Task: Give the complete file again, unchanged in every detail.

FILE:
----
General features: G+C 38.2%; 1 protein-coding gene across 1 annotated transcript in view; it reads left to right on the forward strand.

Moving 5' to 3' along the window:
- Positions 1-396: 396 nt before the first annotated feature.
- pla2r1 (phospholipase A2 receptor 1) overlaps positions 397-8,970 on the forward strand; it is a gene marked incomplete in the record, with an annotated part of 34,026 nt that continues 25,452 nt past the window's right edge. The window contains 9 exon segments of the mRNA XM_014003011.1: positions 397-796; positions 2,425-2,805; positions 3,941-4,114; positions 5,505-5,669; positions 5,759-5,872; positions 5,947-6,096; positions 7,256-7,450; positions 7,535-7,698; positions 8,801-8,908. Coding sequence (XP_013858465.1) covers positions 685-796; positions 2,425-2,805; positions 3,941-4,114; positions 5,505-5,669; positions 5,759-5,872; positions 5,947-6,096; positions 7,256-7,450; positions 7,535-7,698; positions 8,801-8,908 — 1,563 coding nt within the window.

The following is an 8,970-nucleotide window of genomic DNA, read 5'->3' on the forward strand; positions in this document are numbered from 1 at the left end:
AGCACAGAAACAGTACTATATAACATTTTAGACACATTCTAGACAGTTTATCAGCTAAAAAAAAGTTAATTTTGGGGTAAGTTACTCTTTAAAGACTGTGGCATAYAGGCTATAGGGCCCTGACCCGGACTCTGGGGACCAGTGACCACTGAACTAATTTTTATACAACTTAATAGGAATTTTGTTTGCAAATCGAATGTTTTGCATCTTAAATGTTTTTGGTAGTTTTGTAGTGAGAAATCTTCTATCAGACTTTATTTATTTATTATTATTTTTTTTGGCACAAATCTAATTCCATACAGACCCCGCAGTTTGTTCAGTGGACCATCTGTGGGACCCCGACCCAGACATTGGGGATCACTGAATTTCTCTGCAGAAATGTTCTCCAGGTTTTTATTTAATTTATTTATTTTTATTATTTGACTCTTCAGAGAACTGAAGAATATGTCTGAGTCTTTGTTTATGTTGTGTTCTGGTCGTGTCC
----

General features: G+C 38.2%; 1 protein-coding gene across 1 annotated transcript in view; it reads left to right on the forward strand.

Moving 5' to 3' along the window:
- Positions 1-396: 396 nt before the first annotated feature.
- pla2r1 (phospholipase A2 receptor 1) overlaps positions 397-8,970 on the forward strand; it is a gene marked incomplete in the record, with an annotated part of 34,026 nt that continues 25,452 nt past the window's right edge. The window contains 9 exon segments of the mRNA XM_014003011.1: positions 397-796; positions 2,425-2,805; positions 3,941-4,114; positions 5,505-5,669; positions 5,759-5,872; positions 5,947-6,096; positions 7,256-7,450; positions 7,535-7,698; positions 8,801-8,908. Coding sequence (XP_013858465.1) covers positions 685-796; positions 2,425-2,805; positions 3,941-4,114; positions 5,505-5,669; positions 5,759-5,872; positions 5,947-6,096; positions 7,256-7,450; positions 7,535-7,698; positions 8,801-8,908 — 1,563 coding nt within the window.

The following is an 8,970-nucleotide window of genomic DNA, read 5'->3' on the forward strand; positions in this document are numbered from 1 at the left end:
AGCACAGAAACAGTACTATATAACATTTTAGACACATTCTAGACAGTTTATCAGCTAAAAAAAAGTTAATTTTGGGGTAAGTTACTCTTTAAAGACTGTGGCATAYAGGCTATAGGGCCCTGACCCGGACTCTGGGGACCAGTGACCACTGAACTAATTTTTATACAACTTAATAGGAATTTTGTTTGCAAATCGAATGTTTTGCATCTTAAATGTTTTTGGTAGTTTTGTAGTGAGAAATCTTCTATCAGACTTTATTTATTTATTATTATTTTTTTTGGCACAAATCTAATTCCATACAGACCCCGCAGTTTGTTCAGTGGACCATCTGTGGGACCCCGACCCAGACATTGGGGATCACTGAATTTCTCTGCAGAAATGTTCTCCAGGTTTTTATTTAATTTATTTATTTTTATTATTTGACTCTTCAGAGAACTGAAGAATATGTCTGAGTCTTTGTTTATGTTGTGTTCTGGTCGTGTCC